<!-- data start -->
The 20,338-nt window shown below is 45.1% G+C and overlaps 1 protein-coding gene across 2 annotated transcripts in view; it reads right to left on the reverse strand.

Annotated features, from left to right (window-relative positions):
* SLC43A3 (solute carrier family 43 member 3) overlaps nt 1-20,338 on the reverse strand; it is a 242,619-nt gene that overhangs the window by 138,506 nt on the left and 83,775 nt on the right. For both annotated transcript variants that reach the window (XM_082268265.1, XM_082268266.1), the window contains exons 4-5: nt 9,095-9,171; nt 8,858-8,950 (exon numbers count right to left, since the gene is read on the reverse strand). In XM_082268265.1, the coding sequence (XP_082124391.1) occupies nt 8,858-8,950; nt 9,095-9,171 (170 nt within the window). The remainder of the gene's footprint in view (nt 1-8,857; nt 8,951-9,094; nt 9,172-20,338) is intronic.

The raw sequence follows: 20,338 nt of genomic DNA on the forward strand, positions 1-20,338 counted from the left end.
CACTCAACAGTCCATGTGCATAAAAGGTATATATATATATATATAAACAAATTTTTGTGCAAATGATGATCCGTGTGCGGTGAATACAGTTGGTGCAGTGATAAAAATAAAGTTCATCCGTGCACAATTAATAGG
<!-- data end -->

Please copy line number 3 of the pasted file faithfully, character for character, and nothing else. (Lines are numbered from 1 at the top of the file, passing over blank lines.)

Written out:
* SLC43A3 (solute carrier family 43 member 3) overlaps nt 1-20,338 on the reverse strand; it is a 242,619-nt gene that overhangs the window by 138,506 nt on the left and 83,775 nt on the right. For both annotated transcript variants that reach the window (XM_082268265.1, XM_082268266.1), the window contains exons 4-5: nt 9,095-9,171; nt 8,858-8,950 (exon numbers count right to left, since the gene is read on the reverse strand). In XM_082268265.1, the coding sequence (XP_082124391.1) occupies nt 8,858-8,950; nt 9,095-9,171 (170 nt within the window). The remainder of the gene's footprint in view (nt 1-8,857; nt 8,951-9,094; nt 9,172-20,338) is intronic.